Per bun : 232 Calories; 3 g Fat; 1 g Sat; 2 g Mono; 28 mg Cholesterol; 41 g Carbohydrates; 9 g Protein; 4 g Fiber; 318 mg Sodium; 164 mg Potassium
3 Carbohydrate Serving
Exchanges: 2 1/2 starch

Monday, August 8, 2011

Faith of Our Fathers

As organist for my church, I get to pick the songs and this last Sunday I picked this familiar hymn of my childhood.  As we sang with gusto, I couldn't help but remember the little church of my youth.  Just recently they celebrated their final service.  With aging members and dwindling numbers, they made the painful decision to close the church.  With heavy hearts, I am sure.  The actual building is to be sold and moved away.  I can only hope that it will house another family of believers who need a building to worship in.  That building held so many memories.   My sisters were married there, my parents' final blessings heard there.  My mother sang in the church choir and I myself played organ for Sunday Worship.  We girls sat in the front rows and usually caused our father great embarrassment by our giggling and quick whispering or note passing.  Many times, he would reach across pews and with a hard FLICK to the ear, we were disciplined into silence.  For a moment.  After church, we attended Sunday School and then walked home to Sunday dinner of chicken noodle soup and the Jamestown Sun funny pages.  Youth Group was always held on Wednesday evenings and in the summers VBS.  I remember long games of Ante Over the parsonage garage and the cups of kool-aid in the afternoons. Christmas Eve Candlelight Services, Sunrise service on Easter.  So many memories, and if I close my eyes, I can see the members' smiling faces and hear their thick German accents.  No matter how long we were away, we were always welcomed back with a smile or a hug.  It has always been a comfort to me to know that building was still warming souls and the thought of it being moved tugs at my heart.  I know it's just a building, and the true faith is carried on within us, but it's still painful to realize UMC of Wishek will soon be a distant memory.

Wednesday, August 3, 2011

Zucchini, anyone?

Did you know that August 8th is official Sneak Some Zucchini Onto Your Neighbor's Porch Day?  You have to get up pretty early in my town if you want to catch the Zucchini Sharer.  Yes, it's that time of year when it is just not safe to leave your cars unlocked or windows open.  You never know when a bagful of beautiful zucchinis will appear on your porch. Or your car.  Or your Office.  I was at the Post Office exactly three minutes one day and came out to find some happiness in my car.  I have my suspicions of who the bearer of Zucchini is and she has way too much fun delivering the succulent summer squash to unsuspecting victims.  I myself have heard the muffled giggle and squeal of tires as she makes her getaway.  People tend to get very suspicious of each other this time of year, casting furtive, sidelong glances and listening for the crunch of tires on gravel.  My mom was a sharer.  Not a secret sharer, really. She always made sure the Pastor's wife had an extra Tea Ring (always the best one ) at Christmas and I think the neighbors enjoyed her kuchens.  I remember her sending us next door with a plate of something to give to them.  We would stand there in our shy way and knock until Esther opened the door.  She was a tiny grandmother type with a genuine smile and eyes that twinkled.  And she liked to share back.  Whenever she made fried chicken, my sister and I usually got the drumsticks.  She always said, in her rich German brogue that she and Edwin did not care for drumsticks, so would we mind taking them?  There seemed to be nothing better than eating a cold drumstick shared by a wonderful neighbor on a hot summer day.  I don't remember my mother growing zucchini in her garden and I have no idea when this vegetable gained such notoriety.  But it has, and here we are, about to celebrate Sneak Some Zucchini Onto Your Neighbor's Porch day!  Celebrate it to the fullest, but be cautioned that no matter how many zucchinis you sneak on that day,  I guarantee you will be repayed and then some.  I have to confess, I have never made this recipe, but it sounds wonderful.  Enjoy!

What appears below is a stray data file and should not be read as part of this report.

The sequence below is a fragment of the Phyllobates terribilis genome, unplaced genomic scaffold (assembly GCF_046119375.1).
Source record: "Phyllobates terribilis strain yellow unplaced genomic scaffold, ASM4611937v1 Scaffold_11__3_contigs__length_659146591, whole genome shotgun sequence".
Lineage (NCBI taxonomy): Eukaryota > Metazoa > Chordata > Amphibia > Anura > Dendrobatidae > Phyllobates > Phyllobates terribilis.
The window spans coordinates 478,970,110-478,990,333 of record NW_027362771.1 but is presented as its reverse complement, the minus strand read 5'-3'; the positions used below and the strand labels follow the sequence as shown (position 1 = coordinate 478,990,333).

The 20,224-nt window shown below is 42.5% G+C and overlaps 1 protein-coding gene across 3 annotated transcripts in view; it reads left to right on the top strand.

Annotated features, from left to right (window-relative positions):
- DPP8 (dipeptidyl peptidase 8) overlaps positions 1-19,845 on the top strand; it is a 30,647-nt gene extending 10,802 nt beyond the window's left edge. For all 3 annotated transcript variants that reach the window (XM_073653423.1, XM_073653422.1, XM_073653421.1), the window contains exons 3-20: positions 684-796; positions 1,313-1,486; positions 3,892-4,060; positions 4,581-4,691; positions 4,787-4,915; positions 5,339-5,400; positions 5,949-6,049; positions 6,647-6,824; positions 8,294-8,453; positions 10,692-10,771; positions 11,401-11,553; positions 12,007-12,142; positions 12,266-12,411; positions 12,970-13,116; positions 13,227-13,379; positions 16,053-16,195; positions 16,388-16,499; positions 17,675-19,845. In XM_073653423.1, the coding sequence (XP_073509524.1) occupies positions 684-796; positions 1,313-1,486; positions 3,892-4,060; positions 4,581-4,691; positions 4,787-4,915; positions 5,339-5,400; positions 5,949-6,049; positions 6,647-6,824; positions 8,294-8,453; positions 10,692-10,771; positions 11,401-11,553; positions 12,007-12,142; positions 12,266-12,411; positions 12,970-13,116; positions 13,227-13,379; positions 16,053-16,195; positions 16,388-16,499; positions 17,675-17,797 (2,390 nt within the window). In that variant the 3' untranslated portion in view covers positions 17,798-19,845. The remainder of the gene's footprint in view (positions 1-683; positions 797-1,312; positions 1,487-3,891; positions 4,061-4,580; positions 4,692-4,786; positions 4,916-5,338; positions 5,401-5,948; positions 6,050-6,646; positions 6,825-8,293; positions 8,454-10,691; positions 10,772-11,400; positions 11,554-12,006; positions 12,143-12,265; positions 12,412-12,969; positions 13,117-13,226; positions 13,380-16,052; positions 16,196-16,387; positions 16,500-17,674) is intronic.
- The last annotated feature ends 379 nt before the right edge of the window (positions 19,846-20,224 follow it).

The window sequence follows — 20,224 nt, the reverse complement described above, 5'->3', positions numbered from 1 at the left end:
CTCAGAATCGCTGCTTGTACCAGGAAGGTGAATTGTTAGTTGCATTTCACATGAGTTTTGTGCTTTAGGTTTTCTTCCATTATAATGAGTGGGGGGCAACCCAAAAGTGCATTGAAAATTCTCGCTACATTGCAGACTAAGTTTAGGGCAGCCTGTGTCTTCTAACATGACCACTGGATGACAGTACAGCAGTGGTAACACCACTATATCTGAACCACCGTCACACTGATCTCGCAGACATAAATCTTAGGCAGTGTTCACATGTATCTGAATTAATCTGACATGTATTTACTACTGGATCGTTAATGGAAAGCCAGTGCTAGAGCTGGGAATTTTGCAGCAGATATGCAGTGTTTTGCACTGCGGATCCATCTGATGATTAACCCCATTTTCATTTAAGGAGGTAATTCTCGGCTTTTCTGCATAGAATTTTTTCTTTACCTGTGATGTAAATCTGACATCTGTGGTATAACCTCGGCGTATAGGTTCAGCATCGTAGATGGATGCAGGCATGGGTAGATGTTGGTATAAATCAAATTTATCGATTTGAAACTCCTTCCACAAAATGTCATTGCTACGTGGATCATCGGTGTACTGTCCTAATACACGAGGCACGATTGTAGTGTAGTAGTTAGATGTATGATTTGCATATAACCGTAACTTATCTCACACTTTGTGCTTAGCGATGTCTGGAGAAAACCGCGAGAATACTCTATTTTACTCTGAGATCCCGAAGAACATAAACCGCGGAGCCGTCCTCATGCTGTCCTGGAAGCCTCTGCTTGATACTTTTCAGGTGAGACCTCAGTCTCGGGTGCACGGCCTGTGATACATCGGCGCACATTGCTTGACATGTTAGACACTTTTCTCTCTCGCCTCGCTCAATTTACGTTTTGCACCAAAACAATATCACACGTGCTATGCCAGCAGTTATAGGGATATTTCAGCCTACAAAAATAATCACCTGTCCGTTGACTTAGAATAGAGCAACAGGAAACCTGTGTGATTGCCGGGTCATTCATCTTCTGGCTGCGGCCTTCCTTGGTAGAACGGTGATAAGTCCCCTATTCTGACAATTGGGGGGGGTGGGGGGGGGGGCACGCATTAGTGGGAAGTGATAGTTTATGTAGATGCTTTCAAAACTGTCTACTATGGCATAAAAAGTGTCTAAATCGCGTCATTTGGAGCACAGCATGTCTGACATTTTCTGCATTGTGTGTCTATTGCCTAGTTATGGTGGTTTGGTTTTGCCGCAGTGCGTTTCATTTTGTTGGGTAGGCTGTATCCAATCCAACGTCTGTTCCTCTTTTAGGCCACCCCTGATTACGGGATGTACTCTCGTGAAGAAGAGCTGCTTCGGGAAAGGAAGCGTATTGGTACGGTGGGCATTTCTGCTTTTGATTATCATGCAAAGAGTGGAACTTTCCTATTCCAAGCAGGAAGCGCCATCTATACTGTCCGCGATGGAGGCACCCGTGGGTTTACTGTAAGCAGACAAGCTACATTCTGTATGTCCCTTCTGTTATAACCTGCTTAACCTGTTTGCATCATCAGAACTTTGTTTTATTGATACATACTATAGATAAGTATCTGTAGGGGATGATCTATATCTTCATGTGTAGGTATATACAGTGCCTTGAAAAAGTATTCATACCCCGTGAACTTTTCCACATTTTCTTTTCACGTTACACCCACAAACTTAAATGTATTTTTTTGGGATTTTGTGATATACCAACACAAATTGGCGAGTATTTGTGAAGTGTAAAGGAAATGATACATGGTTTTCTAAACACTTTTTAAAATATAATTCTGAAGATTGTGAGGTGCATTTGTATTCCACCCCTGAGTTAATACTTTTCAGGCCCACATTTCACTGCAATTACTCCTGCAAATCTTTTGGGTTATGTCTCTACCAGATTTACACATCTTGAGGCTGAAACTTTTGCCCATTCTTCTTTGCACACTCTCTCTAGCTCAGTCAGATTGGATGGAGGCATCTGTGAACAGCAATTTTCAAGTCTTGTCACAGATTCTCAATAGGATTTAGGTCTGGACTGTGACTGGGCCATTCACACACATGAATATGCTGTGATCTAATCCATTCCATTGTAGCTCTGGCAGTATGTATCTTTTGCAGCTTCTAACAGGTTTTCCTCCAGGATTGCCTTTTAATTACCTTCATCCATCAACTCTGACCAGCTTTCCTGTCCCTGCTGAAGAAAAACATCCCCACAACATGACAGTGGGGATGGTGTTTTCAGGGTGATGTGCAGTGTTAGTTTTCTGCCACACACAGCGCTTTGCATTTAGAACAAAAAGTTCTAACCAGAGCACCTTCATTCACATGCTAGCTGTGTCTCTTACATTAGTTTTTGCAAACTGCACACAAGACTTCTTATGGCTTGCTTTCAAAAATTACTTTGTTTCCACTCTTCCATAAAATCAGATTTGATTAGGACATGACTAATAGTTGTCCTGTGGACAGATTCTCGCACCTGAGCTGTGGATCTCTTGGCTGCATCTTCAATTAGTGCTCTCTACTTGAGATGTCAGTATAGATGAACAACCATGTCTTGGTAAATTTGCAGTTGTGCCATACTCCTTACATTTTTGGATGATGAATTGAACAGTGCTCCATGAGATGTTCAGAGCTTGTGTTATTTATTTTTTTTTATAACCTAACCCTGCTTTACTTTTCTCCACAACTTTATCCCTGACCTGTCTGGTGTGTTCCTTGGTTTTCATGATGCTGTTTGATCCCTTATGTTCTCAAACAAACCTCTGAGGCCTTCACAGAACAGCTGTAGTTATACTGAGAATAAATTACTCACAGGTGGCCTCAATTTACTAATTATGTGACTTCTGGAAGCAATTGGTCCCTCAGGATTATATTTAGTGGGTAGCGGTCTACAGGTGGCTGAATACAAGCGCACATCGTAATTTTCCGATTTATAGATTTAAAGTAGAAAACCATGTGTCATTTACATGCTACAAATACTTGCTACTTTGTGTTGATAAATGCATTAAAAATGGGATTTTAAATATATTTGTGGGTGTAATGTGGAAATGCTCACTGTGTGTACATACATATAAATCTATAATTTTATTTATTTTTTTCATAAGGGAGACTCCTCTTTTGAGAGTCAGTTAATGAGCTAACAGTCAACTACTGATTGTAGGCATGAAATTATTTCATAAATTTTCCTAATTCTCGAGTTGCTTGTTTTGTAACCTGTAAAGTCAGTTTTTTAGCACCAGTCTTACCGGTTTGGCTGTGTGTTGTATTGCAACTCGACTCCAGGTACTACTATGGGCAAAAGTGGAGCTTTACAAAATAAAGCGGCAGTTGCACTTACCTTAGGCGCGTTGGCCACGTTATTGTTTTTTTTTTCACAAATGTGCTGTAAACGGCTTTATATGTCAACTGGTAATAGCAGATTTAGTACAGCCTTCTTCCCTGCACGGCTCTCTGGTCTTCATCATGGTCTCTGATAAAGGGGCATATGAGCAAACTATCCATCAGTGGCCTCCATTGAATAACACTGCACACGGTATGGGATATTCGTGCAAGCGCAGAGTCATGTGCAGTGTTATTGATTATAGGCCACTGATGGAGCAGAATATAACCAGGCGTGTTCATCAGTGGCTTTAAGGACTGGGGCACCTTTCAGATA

Zucchini Breakfast Casserole Recipe

  • 6-8 eggs
  • 1 cup ricotta cheese
  • 1 cup freshly grated Parmesan cheese
  • 1/4 teaspoon Tabasco sauce or other hot chili sauce
  • 1 teaspoon salt
  • 1/4 teaspoon freshly ground black pepper
  • 3 cups grated zucchini (from 2-3 fresh zucchinis)
  • 1 1/2 cups chopped plum tomatoes (from 4-5 fresh tomatoes),
  • 1/2 cup sliced fresh basil (from about 20 leaves)*
  • 4 cups cubed day-old bread (from about 4 slices)
  • Olive oil
*Chiffonade basil by stacking a few leaves on top of each other, roll them up like a cigar, slice thin, starting at one end of the cigar and working your way down.

1 Preheat oven to 350°F. In a large bowl beat the eggs. Add the ricotta and beat until smooth. Mix in the grated Parmesan cheese, Tabasco, salt and pepper.
2 Prepare the vegetables and bread. Once you chop the tomatoes, squeeze excess moisture out of them by pressing them in a sieve, or wrapping in paper towels and squeezing. Add the tomatoes, basil, and zucchini to the egg mixture. Moisten the bread cubes with a little water then squeeze out any excess moisture using paper towels. Mix the bread cubes into the egg mixture.